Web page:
PS. I kind of lament that there is no reason to include the conventional (long hood) design for an electric semi tractor. Hopefully I’m wrong.

  7. Yup definitely a bad idea to have the driver in the center and the lack of window/door next to the driver. I don’t drive a Semi but do work for a non-profit where I’m the shipping and receiving department among other things and see trucks pulling up to our and our neighbor’s docks all day long, and this will be nothing but a pain for the drivers in many situations.

  8. If truckers are rolling down their windows while driving at speeds over 35 miles and hour in a semi or 55 in a car, they should hand over their cdl’s immediately, you are no longer to be considered a professional driver. The rigs fuel consumption is horrid as is but with the window down you are getting close to 0 mpg.
    Also, who wants to breathe that nasty outside polluted air that lingers over all busy highways, a problem exacerbated by diesel semi’s btw, when the air out of the Tesla vents is filtered.
    As far as reaching out of the cab for paperwork. They are phasing out paper money maaaaybe finally you can get with the times and have digital and contactless paperwork handoffs where you don’t even need to stop the semi. This is a problem with the industry using archaic methods not the Tesla. For heavens sake even the government is doing away with paper money maybe the trucking industry is fighting to keep paper?!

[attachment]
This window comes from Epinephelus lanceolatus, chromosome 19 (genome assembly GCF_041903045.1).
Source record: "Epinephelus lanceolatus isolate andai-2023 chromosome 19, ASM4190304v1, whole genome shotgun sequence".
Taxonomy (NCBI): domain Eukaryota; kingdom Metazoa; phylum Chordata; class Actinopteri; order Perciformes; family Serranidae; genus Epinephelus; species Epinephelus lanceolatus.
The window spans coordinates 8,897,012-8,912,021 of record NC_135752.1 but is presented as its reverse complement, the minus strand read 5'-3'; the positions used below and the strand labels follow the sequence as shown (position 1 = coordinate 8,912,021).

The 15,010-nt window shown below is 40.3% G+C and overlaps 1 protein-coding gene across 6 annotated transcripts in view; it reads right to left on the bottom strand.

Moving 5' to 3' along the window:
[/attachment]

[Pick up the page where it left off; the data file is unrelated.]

Aaaaaand blind spots, talking about blind spots how can y’all read if you are as blind as the spots you are complaining about. Do you not see the two large monitors on either side of the wheel? Do you also see what being projected on the monitor? There are no blind spots with a 360 degree view around your truck. Once I got just a backup camera in a vehicle I refused to ever go back to cranking my head all the way around again, when I have to drive other vehicles that don’t have a backup cam that’s the feature I notice the most when it’s gone and it’s a huge pain and also an archaic method. Let’s all take our eyes off the road in the direction my vehicle is heading look out a side window, brilliant idea it most certainly is not. This is all without even taking into account the human flaw of saccadic suppression- going blind for 1-7 seconds every time your eyes move, reason you’ll never see your eyes move when looking in a mirror (go ahead try it)..